A Nationwide Walkout & Stand for Freedom is set to take place November 8-11. The movement is a voluntary work strike to protest vaccine mandates in the workplace. Organizing the event is a California non-profit founded by attorney Leigh Dundas, Advocates for Citizens’ Rights. The group joined along with Robert Kennedy Jr.’s organization Children’s Health Defense and “other high-profile groups and individuals” to promote the event.
This event’s allocated social media hashtag is #AxeTheVax. Human Events reports “the movement was started by regular everyday American workers reaching out to Dundas and others looking for a way to join together collectively in order to have their actions felt, and their voices heard.”
Thus far, sporadic and intermittent protests have taken place around the world, and Dundas hopes this will bring a united front to the message nationwide. “The nationwide walkout has spread like wildfire, with white-collar professionals joining the supply chain workers and truckers 0 and employees from every industry and all faiths, creeds, races and political affiliations – now pledging they will strike during the week of November 8, as a statement that jobs should never be conditioned on medical mandates and tyranny,” said Dundas.
Dundas continued, “The blue-collar folks I talked to were working at large companies that were 40%, 50%, and often as high as 75% unvaccinated — and willing to hold the line. These guys are drawing a line in the sand, making a stand for freedom. And I believe in my core that the week of November 8 will go down in the history books as the day that freedom rose up, tyrannical mandates went on the run, and history was changed for the better.”
The nationwide organization is a response to what many believe is an unconstitutional mandate imposed by the Biden administration. “Couple weeks ago, I started getting calls from the blue-collar guys. You know the folks who actually run this country. Because Americans don’t often have cause to reflect on this simple truth, but the fact is that this country does not run on the backs of people like you and me. It runs on the backs of blue-collar workers who make products, and who move products” said Dundas.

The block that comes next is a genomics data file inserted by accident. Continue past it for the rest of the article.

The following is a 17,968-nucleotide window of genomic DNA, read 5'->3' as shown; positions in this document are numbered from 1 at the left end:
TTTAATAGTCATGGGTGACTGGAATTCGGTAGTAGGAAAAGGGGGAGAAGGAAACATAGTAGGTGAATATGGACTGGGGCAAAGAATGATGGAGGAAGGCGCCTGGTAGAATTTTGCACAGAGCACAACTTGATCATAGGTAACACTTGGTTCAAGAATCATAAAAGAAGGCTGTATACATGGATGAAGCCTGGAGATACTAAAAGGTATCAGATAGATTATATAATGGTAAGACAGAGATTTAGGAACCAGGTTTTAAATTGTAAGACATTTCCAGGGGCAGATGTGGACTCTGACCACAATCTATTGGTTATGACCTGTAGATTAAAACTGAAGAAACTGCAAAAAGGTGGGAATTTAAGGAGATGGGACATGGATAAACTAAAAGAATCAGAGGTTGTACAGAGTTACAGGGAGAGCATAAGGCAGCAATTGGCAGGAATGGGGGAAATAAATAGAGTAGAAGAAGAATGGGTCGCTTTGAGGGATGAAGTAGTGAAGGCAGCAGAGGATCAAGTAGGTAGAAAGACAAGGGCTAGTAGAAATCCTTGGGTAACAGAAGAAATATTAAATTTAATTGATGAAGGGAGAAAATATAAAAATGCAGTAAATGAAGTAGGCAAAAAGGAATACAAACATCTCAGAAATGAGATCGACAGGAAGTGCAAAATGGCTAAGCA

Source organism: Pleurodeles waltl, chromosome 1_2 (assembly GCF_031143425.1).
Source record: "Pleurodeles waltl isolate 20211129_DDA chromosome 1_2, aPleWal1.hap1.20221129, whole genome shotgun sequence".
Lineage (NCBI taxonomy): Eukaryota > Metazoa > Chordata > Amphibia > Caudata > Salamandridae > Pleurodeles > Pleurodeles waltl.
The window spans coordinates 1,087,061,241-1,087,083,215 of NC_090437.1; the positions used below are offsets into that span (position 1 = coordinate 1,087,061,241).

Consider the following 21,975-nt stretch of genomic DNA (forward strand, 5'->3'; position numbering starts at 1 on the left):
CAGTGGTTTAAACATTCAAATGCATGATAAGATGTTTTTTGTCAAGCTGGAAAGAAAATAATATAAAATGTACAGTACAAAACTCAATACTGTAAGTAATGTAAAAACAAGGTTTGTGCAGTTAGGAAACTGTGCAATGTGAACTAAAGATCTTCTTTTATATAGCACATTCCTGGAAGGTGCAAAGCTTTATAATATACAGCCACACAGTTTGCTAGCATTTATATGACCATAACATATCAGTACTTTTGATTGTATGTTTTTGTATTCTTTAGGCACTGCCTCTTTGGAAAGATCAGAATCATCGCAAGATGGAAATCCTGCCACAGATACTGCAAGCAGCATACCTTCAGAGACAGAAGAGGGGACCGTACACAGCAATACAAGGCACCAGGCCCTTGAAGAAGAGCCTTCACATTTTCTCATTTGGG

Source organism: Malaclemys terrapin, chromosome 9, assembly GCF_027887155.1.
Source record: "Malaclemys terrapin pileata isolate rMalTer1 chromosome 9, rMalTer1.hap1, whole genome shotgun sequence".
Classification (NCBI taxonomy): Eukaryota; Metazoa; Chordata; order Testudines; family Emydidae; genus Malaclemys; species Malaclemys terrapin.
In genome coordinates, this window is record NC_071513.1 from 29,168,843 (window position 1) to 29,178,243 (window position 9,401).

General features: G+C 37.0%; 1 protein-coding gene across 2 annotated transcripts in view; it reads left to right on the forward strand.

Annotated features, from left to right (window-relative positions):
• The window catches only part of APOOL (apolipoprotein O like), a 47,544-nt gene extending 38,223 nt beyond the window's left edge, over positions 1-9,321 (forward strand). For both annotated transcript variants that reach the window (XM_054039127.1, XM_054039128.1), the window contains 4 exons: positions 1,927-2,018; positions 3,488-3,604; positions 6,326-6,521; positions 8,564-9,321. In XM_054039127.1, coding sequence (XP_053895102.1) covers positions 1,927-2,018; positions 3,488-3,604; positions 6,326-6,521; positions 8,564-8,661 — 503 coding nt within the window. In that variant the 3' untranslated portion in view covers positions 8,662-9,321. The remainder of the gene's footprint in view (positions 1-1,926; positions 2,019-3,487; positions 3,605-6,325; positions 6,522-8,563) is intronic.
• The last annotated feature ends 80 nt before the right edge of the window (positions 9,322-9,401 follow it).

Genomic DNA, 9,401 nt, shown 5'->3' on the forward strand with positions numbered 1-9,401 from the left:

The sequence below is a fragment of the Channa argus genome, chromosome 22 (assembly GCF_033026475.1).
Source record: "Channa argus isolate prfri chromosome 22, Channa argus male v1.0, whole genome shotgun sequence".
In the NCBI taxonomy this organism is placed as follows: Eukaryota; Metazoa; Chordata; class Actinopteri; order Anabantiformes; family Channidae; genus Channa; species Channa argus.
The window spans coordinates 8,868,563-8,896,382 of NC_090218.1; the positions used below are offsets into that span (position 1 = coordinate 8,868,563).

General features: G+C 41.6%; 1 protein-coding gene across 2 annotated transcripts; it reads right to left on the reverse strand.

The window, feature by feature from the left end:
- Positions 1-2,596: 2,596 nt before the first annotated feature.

You may like
Remote Learning Lowered Test Scores in Every State; Minority Students Hit the Worst
A paper published by the National Bureau of Economic Research (NBER) shows remote learning has had a negative impact on students’ test scores in every state. Not only were students across the country affected, minority students were impacted the most.
According to the publication, remote learning led to declines in test scores for English and math, when compared to scores of students who went to schools with more in-person learning. “Our research shows that test score losses are significantly larger in districts with less in-person learning,” said Emily Oster, professor of economics at Brown University.
“This suggests, yes, that virtual learning was – and is – less effective than in-person learning, at least as measured by school-based testing” added Oster. “Passing rates in math declined by 14.2 percentage points on average; we estimate this decline was 10.1 percentage points smaller for districts fully in-person,” the study found.
The research combined “district-level schooling mode data from the 2020-21 school year,” “district-level test score data from 2015 to 2021” and “demographic data from the NCES,” according to the study.
Data was collected from students in third to eighth grades in 12 states: Colorado, Connecticut, Florida, Massachusetts, Minnesota, Nevada, Ohio, Rhode Island, Virginia, West Virginia, Wisconsin, and Wyoming.
Score declines showed variations by state, as well. Virginia “which had the most complete virtual learning time, along with Colorado, saw an almost 32% drop on math test scores in the 2020-21 school year when compared to the 2018-19 school year” reports Tampa Free Press.
Wyoming, however, “which had the most in-person learning, along with Florida, saw just a 2.3% drop in English, the study found.”
“Changes in English Language Arts (ELA) were smaller than math scores overall, but drops in scores were greater in districts with larger black and Hispanic populations and students eligible for free and reduced lunch prices” reports Tampa Free Press.
“Districts that have a larger share of black and Hispanic students and less in-person schooling also saw a greater decline in ELA test scores than those with more in-person schooling. “
You may like
Immigration2 months ago
Governors demand Biden take action on the border
Environment2 months ago
California bans gas-powered lawnmowers and leaf blowers, opting to be zero emission by 2024
Elections3 weeks ago
GOP Takes Back Virginia and Winsome Sears Makes History as First Lieutenant Governor Woman of Color
COVID-191 month ago
Almost 100 Employees At Yale New Haven Health Fired For Being Unvaccinated